"The galleries were full, but the change was lamentable. They were no longer crowded with those who had been accustomed to witness the eloquence and to animate the debates of that devoted assembly. A monotonous and melancholy murmur ran through the benches; scarcely a word was exchanged amongst the members; nobody seemed at ease; no cheerfulness was apparent; and the ordinary business, for a short time, proceeded in the usual manner.
"At length, the expected moment arrived: the order of the day for the third reading of the bill for a 'legislative union between Great Britain and Ireland' was moved by Lord Castlereagh. Unvaried, tame, cold-blooded, the words seemed frozen as they issued from his lips; and, as if a simple citizen of the world, he seemed to have no sensation on the subject.
"At that moment he had no country, no God, but his ambition. He made his motion, and resumed his seat, with the utmost composure and indifference.
"Confused murmurs again ran through the House. It was visibly affected. Every character, in a moment, seemed involuntarily rushing to its index--some pale, some flushed, some agitated--there were few countenances to which the heart did not despatch some messenger. Several members withdrew before the question could be repeated, and an awful, momentary silence succeeded their departure. The Speaker rose slowly from that chair which had been the proud source of his honours and of his high character. For a moment he resumed his seat, but the strength of his mind sustained him in his duty, though his struggle was apparent. With that dignity which never failed to signalize his official actions, he held up the bill for a moment in silence. He looked steadily around him on the last agony of the expiring Parliament. He at length repeated, in an emphatic tone, 'As many as are of opinion that THIS BILL do pass, say ay! The affirmative was languid, but indisputable. Another momentary pause ensued. Again his lips seemed to decline their office. At length, with an eye averted from the object he hated, he proclaimed, with a subdued voice, '_The, AYES have it_.' The fatal sentence was now pronounced. For an instant he stood statue-like; then indignantly, and with disgust, flung the bill upon the table, and sank into his chair with an exhausted spirit. An independent country was thus degraded into a province. Ireland, as a nation, was extinguished."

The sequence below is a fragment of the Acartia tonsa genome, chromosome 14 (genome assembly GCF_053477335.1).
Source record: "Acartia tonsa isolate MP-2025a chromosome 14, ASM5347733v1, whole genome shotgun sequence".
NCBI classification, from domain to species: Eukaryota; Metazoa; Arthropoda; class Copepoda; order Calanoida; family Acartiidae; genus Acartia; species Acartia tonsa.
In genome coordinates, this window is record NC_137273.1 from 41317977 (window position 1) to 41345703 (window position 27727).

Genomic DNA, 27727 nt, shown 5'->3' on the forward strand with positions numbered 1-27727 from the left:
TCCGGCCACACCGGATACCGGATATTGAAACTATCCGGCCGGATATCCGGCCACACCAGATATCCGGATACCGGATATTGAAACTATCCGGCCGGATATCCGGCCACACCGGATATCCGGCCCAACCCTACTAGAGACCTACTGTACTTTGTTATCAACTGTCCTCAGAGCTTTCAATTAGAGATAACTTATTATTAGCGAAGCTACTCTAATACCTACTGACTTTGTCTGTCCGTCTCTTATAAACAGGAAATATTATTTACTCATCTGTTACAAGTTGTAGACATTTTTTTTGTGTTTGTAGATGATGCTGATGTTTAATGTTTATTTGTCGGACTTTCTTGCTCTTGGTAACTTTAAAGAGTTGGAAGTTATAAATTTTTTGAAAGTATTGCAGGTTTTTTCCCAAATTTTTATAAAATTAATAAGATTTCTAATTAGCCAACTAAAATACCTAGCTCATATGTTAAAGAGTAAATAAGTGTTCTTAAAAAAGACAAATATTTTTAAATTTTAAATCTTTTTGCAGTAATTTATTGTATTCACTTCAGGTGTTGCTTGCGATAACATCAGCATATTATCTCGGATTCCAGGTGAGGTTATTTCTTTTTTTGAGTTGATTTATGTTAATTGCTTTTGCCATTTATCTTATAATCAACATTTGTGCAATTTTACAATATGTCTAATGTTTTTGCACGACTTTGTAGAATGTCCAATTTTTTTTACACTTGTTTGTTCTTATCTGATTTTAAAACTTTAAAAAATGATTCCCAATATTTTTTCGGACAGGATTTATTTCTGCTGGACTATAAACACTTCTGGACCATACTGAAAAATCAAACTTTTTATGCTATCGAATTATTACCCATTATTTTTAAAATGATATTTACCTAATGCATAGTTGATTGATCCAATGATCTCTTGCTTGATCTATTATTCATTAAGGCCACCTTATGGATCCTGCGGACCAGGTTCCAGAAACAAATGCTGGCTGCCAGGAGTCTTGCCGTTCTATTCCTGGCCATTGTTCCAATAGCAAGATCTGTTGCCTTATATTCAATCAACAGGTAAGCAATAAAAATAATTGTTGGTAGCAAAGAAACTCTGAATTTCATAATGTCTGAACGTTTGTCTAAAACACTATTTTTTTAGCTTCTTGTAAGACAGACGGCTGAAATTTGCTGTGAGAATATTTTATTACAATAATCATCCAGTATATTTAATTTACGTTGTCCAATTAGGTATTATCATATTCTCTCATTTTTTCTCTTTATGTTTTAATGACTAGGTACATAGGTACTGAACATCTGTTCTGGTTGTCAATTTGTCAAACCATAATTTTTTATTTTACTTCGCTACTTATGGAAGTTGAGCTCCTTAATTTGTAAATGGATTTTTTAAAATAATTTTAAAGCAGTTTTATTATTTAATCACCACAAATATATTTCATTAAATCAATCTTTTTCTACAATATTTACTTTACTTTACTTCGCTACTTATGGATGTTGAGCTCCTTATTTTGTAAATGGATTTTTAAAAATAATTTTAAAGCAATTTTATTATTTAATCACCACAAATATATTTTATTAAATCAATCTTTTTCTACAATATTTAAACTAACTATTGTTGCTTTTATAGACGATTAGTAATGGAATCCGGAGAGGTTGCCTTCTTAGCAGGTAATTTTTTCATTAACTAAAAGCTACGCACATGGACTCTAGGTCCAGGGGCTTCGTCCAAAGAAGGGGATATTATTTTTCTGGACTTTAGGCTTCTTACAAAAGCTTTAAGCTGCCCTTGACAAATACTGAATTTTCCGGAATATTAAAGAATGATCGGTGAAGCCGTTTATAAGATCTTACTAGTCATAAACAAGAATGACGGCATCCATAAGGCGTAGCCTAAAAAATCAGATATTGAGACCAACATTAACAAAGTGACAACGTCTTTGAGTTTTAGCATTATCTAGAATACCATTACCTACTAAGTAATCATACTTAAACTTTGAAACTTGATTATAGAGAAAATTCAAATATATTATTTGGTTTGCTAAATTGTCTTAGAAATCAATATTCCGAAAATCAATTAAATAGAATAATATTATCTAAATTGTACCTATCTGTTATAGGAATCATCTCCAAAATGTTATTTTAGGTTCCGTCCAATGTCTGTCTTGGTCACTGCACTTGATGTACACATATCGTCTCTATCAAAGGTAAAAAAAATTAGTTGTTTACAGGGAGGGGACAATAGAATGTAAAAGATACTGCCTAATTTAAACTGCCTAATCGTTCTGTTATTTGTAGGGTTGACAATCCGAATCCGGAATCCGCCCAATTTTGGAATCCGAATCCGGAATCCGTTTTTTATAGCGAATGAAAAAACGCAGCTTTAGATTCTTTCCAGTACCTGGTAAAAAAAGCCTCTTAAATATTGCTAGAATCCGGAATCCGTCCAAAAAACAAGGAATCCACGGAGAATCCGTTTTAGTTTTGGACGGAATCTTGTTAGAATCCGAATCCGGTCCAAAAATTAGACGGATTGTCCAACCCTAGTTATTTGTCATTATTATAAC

The final division in the Commons was 153 to 88, nearly 60 members absenting themselves, and in the Lords, 76 to